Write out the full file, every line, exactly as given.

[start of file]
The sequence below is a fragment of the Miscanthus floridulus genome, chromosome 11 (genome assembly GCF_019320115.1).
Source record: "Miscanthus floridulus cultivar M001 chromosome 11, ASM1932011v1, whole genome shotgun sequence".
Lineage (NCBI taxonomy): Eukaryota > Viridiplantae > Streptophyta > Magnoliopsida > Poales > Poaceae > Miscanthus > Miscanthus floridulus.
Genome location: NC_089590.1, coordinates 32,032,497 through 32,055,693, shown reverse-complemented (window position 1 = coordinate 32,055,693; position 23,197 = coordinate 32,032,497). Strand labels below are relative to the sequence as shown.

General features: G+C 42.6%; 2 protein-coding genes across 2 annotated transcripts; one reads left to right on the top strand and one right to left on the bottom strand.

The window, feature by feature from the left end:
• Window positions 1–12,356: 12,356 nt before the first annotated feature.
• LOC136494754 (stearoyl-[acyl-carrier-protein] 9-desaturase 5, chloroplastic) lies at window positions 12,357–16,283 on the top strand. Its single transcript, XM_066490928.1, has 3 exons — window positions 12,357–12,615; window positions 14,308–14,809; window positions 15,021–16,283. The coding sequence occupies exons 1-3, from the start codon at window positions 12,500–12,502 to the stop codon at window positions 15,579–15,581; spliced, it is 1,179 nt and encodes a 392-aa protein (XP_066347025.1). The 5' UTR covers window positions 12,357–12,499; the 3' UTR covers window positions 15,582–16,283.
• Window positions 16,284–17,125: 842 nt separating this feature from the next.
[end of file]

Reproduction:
The sequence below is a fragment of the Miscanthus floridulus genome, chromosome 11 (genome assembly GCF_019320115.1).
Source record: "Miscanthus floridulus cultivar M001 chromosome 11, ASM1932011v1, whole genome shotgun sequence".
Lineage (NCBI taxonomy): Eukaryota > Viridiplantae > Streptophyta > Magnoliopsida > Poales > Poaceae > Miscanthus > Miscanthus floridulus.
Genome location: NC_089590.1, coordinates 32,032,497 through 32,055,693, shown reverse-complemented (window position 1 = coordinate 32,055,693; position 23,197 = coordinate 32,032,497). Strand labels below are relative to the sequence as shown.

General features: G+C 42.6%; 2 protein-coding genes across 2 annotated transcripts; one reads left to right on the top strand and one right to left on the bottom strand.

The window, feature by feature from the left end:
• Window positions 1–12,356: 12,356 nt before the first annotated feature.
• LOC136494754 (stearoyl-[acyl-carrier-protein] 9-desaturase 5, chloroplastic) lies at window positions 12,357–16,283 on the top strand. Its single transcript, XM_066490928.1, has 3 exons — window positions 12,357–12,615; window positions 14,308–14,809; window positions 15,021–16,283. The coding sequence occupies exons 1-3, from the start codon at window positions 12,500–12,502 to the stop codon at window positions 15,579–15,581; spliced, it is 1,179 nt and encodes a 392-aa protein (XP_066347025.1). The 5' UTR covers window positions 12,357–12,499; the 3' UTR covers window positions 15,582–16,283.
• Window positions 16,284–17,125: 842 nt separating this feature from the next.